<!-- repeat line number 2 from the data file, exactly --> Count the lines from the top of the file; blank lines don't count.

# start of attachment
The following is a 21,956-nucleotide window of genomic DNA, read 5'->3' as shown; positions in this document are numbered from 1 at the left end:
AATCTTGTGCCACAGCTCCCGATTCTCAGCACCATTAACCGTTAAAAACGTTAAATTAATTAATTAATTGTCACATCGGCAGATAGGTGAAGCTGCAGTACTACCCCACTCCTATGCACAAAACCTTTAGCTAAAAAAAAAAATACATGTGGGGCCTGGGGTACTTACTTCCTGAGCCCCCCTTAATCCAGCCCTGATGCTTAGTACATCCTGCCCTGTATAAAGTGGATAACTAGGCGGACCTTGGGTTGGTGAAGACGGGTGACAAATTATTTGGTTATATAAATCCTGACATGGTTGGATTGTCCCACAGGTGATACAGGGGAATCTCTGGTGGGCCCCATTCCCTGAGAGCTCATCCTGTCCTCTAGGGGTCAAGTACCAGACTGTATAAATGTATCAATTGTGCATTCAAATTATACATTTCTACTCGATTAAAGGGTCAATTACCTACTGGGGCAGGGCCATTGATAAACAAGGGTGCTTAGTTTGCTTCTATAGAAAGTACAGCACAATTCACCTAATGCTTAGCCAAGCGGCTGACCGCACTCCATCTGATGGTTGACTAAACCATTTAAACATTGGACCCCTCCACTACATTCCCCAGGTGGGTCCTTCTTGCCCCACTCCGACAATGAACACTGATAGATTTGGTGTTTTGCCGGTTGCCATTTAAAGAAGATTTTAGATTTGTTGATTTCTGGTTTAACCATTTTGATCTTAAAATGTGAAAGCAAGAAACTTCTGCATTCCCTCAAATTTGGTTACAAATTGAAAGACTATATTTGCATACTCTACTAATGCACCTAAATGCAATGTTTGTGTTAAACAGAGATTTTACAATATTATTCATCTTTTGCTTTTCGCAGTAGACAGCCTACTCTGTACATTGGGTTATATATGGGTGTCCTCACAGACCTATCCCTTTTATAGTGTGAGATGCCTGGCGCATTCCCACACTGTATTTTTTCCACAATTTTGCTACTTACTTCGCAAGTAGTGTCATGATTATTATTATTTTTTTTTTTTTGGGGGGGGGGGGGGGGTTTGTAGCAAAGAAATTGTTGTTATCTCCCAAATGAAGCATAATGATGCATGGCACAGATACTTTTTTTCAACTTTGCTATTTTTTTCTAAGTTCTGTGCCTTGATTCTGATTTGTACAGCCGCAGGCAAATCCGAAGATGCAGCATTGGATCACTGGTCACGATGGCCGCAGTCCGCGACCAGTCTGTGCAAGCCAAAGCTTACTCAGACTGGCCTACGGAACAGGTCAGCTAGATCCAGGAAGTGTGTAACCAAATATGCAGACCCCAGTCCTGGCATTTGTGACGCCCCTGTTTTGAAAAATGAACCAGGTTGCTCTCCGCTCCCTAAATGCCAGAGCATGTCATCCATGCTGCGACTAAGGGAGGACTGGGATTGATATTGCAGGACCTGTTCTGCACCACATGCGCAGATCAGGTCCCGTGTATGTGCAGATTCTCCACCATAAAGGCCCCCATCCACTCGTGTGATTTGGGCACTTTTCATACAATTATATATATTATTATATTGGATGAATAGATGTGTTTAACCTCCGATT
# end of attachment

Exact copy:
AATCTTGTGCCACAGCTCCCGATTCTCAGCACCATTAACCGTTAAAAACGTTAAATTAATTAATTAATTGTCACATCGGCAGATAGGTGAAGCTGCAGTACTACCCCACTCCTATGCACAAAACCTTTAGCTAAAAAAAAAAATACATGTGGGGCCTGGGGTACTTACTTCCTGAGCCCCCCTTAATCCAGCCCTGATGCTTAGTACATCCTGCCCTGTATAAAGTGGATAACTAGGCGGACCTTGGGTTGGTGAAGACGGGTGACAAATTATTTGGTTATATAAATCCTGACATGGTTGGATTGTCCCACAGGTGATACAGGGGAATCTCTGGTGGGCCCCATTCCCTGAGAGCTCATCCTGTCCTCTAGGGGTCAAGTACCAGACTGTATAAATGTATCAATTGTGCATTCAAATTATACATTTCTACTCGATTAAAGGGTCAATTACCTACTGGGGCAGGGCCATTGATAAACAAGGGTGCTTAGTTTGCTTCTATAGAAAGTACAGCACAATTCACCTAATGCTTAGCCAAGCGGCTGACCGCACTCCATCTGATGGTTGACTAAACCATTTAAACATTGGACCCCTCCACTACATTCCCCAGGTGGGTCCTTCTTGCCCCACTCCGACAATGAACACTGATAGATTTGGTGTTTTGCCGGTTGCCATTTAAAGAAGATTTTAGATTTGTTGATTTCTGGTTTAACCATTTTGATCTTAAAATGTGAAAGCAAGAAACTTCTGCATTCCCTCAAATTTGGTTACAAATTGAAAGACTATATTTGCATACTCTACTAATGCACCTAAATGCAATGTTTGTGTTAAACAGAGATTTTACAATATTATTCATCTTTTGCTTTTCGCAGTAGACAGCCTACTCTGTACATTGGGTTATATATGGGTGTCCTCACAGACCTATCCCTTTTATAGTGTGAGATGCCTGGCGCATTCCCACACTGTATTTTTTCCACAATTTTGCTACTTACTTCGCAAGTAGTGTCATGATTATTATTATTTTTTTTTTTTTGGGGGGGGGGGGGGGGTTTGTAGCAAAGAAATTGTTGTTATCTCCCAAATGAAGCATAATGATGCATGGCACAGATACTTTTTTTCAACTTTGCTATTTTTTTCTAAGTTCTGTGCCTTGATTCTGATTTGTACAGCCGCAGGCAAATCCGAAGATGCAGCATTGGATCACTGGTCACGATGGCCGCAGTCCGCGACCAGTCTGTGCAAGCCAAAGCTTACTCAGACTGGCCTACGGAACAGGTCAGCTAGATCCAGGAAGTGTGTAACCAAATATGCAGACCCCAGTCCTGGCATTTGTGACGCCCCTGTTTTGAAAAATGAACCAGGTTGCTCTCCGCTCCCTAAATGCCAGAGCATGTCATCCATGCTGCGACTAAGGGAGGACTGGGATTGATATTGCAGGACCTGTTCTGCACCACATGCGCAGATCAGGTCCCGTGTATGTGCAGATTCTCCACCATAAAGGCCCCCATCCACTCGTGTGATTTGGGCACTTTTCATACAATTATATATATTATTATATTGGATGAATAGATGTGTTTAACCTCCGATT